HUN1201 Unit 2 Study Guide Review
HUN1201 Unit 2 Study Guide Review HUN1201
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This 7 page Study Guide was uploaded by Christine Notetaker on Thursday March 3, 2016. The Study Guide belongs to HUN1201 at Florida State University taught by Dr. Jafari-Nasabian in Fall 2015. Since its upload, it has received 56 views.
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Date Created: 03/03/16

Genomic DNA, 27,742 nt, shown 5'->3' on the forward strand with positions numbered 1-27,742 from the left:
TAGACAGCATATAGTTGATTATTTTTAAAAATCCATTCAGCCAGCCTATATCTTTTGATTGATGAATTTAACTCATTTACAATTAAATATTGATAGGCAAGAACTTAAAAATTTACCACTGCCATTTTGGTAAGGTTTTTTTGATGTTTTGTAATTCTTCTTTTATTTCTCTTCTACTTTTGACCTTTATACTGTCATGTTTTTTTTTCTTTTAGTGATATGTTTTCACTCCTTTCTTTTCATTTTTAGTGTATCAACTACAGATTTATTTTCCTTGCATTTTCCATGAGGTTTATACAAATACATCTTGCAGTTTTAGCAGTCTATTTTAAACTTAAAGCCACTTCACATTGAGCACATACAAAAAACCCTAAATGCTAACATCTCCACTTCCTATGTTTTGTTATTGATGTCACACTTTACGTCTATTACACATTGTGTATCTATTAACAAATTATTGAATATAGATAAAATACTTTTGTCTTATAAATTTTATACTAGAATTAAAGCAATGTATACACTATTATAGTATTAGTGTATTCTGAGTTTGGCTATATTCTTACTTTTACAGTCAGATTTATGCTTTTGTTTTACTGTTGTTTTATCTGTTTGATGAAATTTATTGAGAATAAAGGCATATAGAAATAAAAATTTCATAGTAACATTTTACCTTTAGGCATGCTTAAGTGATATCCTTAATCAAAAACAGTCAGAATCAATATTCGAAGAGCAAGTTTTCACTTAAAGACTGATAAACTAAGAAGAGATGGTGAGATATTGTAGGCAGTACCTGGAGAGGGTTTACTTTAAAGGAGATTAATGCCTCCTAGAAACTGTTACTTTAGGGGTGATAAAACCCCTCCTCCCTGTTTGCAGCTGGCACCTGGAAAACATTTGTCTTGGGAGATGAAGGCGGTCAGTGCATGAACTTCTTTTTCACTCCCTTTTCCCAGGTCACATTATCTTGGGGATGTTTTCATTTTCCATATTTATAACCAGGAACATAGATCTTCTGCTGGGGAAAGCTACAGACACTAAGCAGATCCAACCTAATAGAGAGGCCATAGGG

HUN1201 Study Guide Unit 2 Define hunger and appetite. Which organ triggers feelings of hunger and satiation? Hunger – physiological need for food Appetite – psychological need for food Hunger and satiation is triggered by HYPOTHALAMUS What effect do different macronutrients have on hunger? What type of food has the highest satiation value? PROTEIN has the highest satiety value Highfat diet > Highcarb diet (satiety) Bulky meals (high in fiber and water) promote a sense of satiety Solid foods are more filing than semisolid or liquid foods Define the processes of digestion, absorption, and elimination. Digestion – large food molecules are broken down to smaller molecules, mechanically and chemically Absorption – products are absorbed thru the INTESTINAL wall Elimination – undigested portions of food and waste are removed from body Know the difference between peristalsis and segmentation. Peristalsis – contractions of entire GI tract that push contents from one area to the next Segmentation – contractions of the intestinal wall of small intestine that mixes chime and enhances SURFACE AREA with digestive enzymes Know the role of gastrin. Gastrin – a hormone produced by stomach lining that stimulates the production of gastric juice for digestion Know the two different types of cells in gastric glands. Parietal Cells – secrete HCL (denatures proteins and activates pepsin to digest proteins) and intrinsic factor (protein to absorb vitamin B12) Chief Cells – secrete pepsinogen and gastric lipase (enzyme that digests lipids) What is gastric juice and what is the role of each component of the gastric juice? Gastric juice helps digest PROTEINS. contains: HCL (denatures proteins), pepsin (activated by HCL and digests proteins), gastric lipase (digests lipids), and intrinsic factor (absorbs vitamin B12) Know the role of bicarbonate in stomach and small intestine. Bicarbonate neutralizes HCL; acts as a BUFFER and keeps the pH of blood from becoming too acidic or too basic Know the enzymes produced in gastrointestinal tract (mouth, stomach, and pancreas) that facilitate the digestion of carbohydrates, fats, and lipids. MOUTH: salivary amylase digests carbohydrates STOMACH: pepsin and gastric lipase digests proteins and lipids PANCREAS: proteases, pancreatic lipase, cholesterol esterase, pancreatic amylase (digests proteins, lipids, cholesterol, and carohydrates) List the key hormones involved in digestion and their actions. List the accessory organs that facilitate digestion and their roles. Gallbladder – contracts from CCK signal and bile emulsify the lipids Pancreas – manufactures, holds, and secretes digestive enzymes, produces HORMONES (insulin and glucagon), bicarbonate is secreted Liver – synthesizes chemicals for metabolism, receives products from digestion, releases glucose, stores vitamins, manufactures blood proteins, filters blood (remove wastes and toxin) Define food intolerance and food allergy. Intolerance – gastrointestinal discomfort caused by certain food Allergy – a reaction of the IMMUNE SYSTEM List the most common types of monosaccharides and disaccharides. Most common monosaccharide: GLUCOSE (then fructose and galactose) Most common disaccharides: sucrose, lactose, maltose What are the characteristics of glucose, fructose and galactose? What are the monosaccharides that synthesize lactose, maltose and sucrose? Lactose: galactose +glucose Maltose: glucose + glucose Sucrose: glucose + fructose What is the storage form of carbohydrates in animals and where in the body is it stored? Glycogen is the storage form and it’s in the MUSCLES AND LIVER. Define lactose intolerance. Cannot hydrolyze lactose in dairy products; causes irritation of GI tract. Know what stages of carbohydrate digestion occur in the mouth, pancreas, and liver. MOUTH – most chemical digestion of carbohydrates occurs in the salivary amylase (breaks down poly saccharides into disaccharides) PANCREAS – pancreatic amylase (digests carbohydrates to maltose) LIVER – nonglucose molecules are converted to glucose List all the hormones that regulate blood glucose levels. Insulin – stimulate glucose to be taken up by liver and converted to glycogen Glucagon – converts glycogen into glucose Epinephrine and Norepinephrine – secreted by adrenal glands when blood glucose is low; increase glycogen breakdown in liver to release glucose into blood Cortisol and Growth Hormone Define glycemic index and glycemic load. Glycemic index – food’s potential to raise blood glucose Glycemic load – determine the effect of a food on person’s glucose response List the role of glucose as an energy source. Red blood cells use ONLY GLUCOSE Especially important for energy during exercise Define ketosis, ketoacidosis, and gluconeogenesis. Ketosis – fat breakdown during fasting (forms ketones that increase blood acidity) Ketoacidosis – condition in which excessive ketones are present in the blood (alters basic body functions and damages tissues; can be fatal) Gluconeogenesis – synthesis of glucose from fatty acids (occurs when a diet is deficient in carbohydrate) CANNOT be used to make new cells, repair tissue damage, support the immune system, or preform any other functions Know type 1 and type 2 diabetes (prevalence, causes, and treatment). Type 1 – body does not produce enough insulin and causes hyperglycemia (HIGH blood glucose); may be an autoimmune disease, treated by insulin injections Type 2 – cells become less responsive to insulin; caused by genetics, obesity, and physical inactivity—treated with weight loss, healthy eating and exercise After absorption, what are the possible fates of triglycerides? How do each of these fates happen? (E.g. if they are being used for energy, what process does fat go through?) Used immediately for energy Used to make lipidcontaining compounds Stored in muscle and fat What are the characteristics/properties of saturated fatty acids versus unsaturated fatty acids? Saturated fatty acids – H atom surround every carbon (single bonds; no kink); solid at room temperature Unsaturated fatty acids – double bonds; kink – liquid at room temperature Know the relationship between transfatty acids and hydrogenation (and how you can identify trans fat in “real life”) Hydrogenation – H atoms are added to unsaturated fatty acids; oils become more solid Know the basics of lipid digestion. Fat digestion occurs in the SMALL INTESTINE; CCK and secretin cause the gallbladder to contract and release bile, which emulsifies fat (into small droplets) Pancreatic enzymes beak fat into two fatty acids and a monoglyceride List the food sources of omega3 and omega6 fatty acids. Why are these important? Omega3 (fish oil, walnuts, etc.) and Omega6 (vegetable and nut oils) are essential fatty acids Omega3 fatty acids reduce inflammation and blood clotting/triglycerides What are the functions of each: LDL, VLDL, and HDL cholesterol? How do they impact health? Where can we obtain cholesterol and why is it important to our health? Cholesterol helps build cell membranes, make hormones, produce vitamin D and bile acids to digest fat and absorb nutrients; mainly found in animal products (meats and dairy) Define: Transamination – transferring the amine group from an essential amino acid to a different acid group and R group • Transcription – messenger RNA copies the genetic information from DNA • Translation – the genetic information in RNA is converted into the amino acid sequence of a protein What is protein turnover? The balance between protein synthesis and protein degradation. More synthesis than breakdown indicates an anabolic state that builds lean tissues, more breakdown than synthesis indicates a catabolic state that burns lean tissues. What groups (e.g. acid group) make up an amino acid? What parts are common to all amino acids and what parts are different? Central carbon, AMINO GROUP (NH2), carboxyl group (COOH), and a hydrogen atom Rgroups are different What is a complete protein? Incomplete? Can you give examples of each? Complete protein – sufficient amounts of all nine essential amino acids (high quality); animal soy protein Incomplete protein – insufficient essential amino acids; does not support growth and health (low quality); plant based foods (nuts, seeds, fruits) Explain the basic steps of protein digestion. BEGINS IN STOMACH: o HCl acid denatures protein strands and activates pepsin o Pepsin breaks down proteins into short polypeptides and amino acids CONTINUES IN SMALL INTESTINE: o Pancreatic enzymes (proteases) complete protein digestion What is positive nitrogen balance? Negative? What life stages/conditions are associated with each? Nitrogen balance determine protein needs: o Positive = needed for periods of growth, pregnancy, recovery from illness o Negative = results from starvation, lowenergy diets, severe disease, etc. Compare and contrast kwashiorkor and marasmus. They are both caused by PROTEINENERGY MALNUTRITION (not enough protein) MARASMUS: absolutely nothing (deficient in both protein and carbohydrates) KWASHIORKOR: intake of CHOs is greater than protein intake; caloric intake is normal, but consists mostly of carbohydrates (extended belly) What is PKU? There are two main amino acids mentioned. (AKA PHENYLKETONURIA) rare inherited disorder that causes phenylalanine to build up the body; Tyrosine becomes a conditionally essential amino acid because there is a lack of enzymes to convert phenylalanine to tyrosine. What is condensation and what is happening during this process? ANABOLIC process that forms a larger molecule and releases water as a byproduct. What is hydrolysis and what is happening during this process? CATABOLIC process that breaks down a molecule with the addition of water. Define anabolism, catabolism, and phosphorylation. Anabolism – requires energy; building large molecules from smaller ones Catabolism – releases energy; breaks down large molecules into smaller ones Phosphorylation – addition of a phosphate group to a compound What is ATP and where is ATP produced? ATP is an organic compound used by cells as a source of energy; produced in the mitochondria. Energy is released when bonds of phosphate groups are broken. Know what redox and oxidations reactions are. Oxidation reaction – LOSES ELECTRONS (more positively charged) Reduction reaction – GAINS ELECTRONS (more negatively charged) Know the beginning and ending products of Glycolysis. Also know where the process takes place in the cell. Occurs in the cytosol. BEGINS WITH: glucose ENDS WITH: 2 pyruvate Know the beginning and end products of the Tricarboxylic Acid Cycle. Also know where the process takes place. Occurs in the matrix of MITOCHONDRIA BEGINS WITH: 2 acetyl CoA Cycle has NO END PRODUCT but releases 2 ATP. Define lipolysis. Breakdown of lipids and involves hydrolysis of triglycerides into glycerol and free fatty acids. Know the different catabolic and anabolic hormones. Anabolic: o Insulin (increases synthesis and storage of triglycerides Catabolic: o Glucagon, Epinephrine, Cortisol (all increase lipolysis) Know what happens to pyruvate during various conditions anaerobic/ aerobic. Anaerobic (absence of oxygen) pyruvate must be converted to lactic acid Aerobic (presence of oxygen) pyruvate is converted to AcetylCoA and proceeds to TCA cycle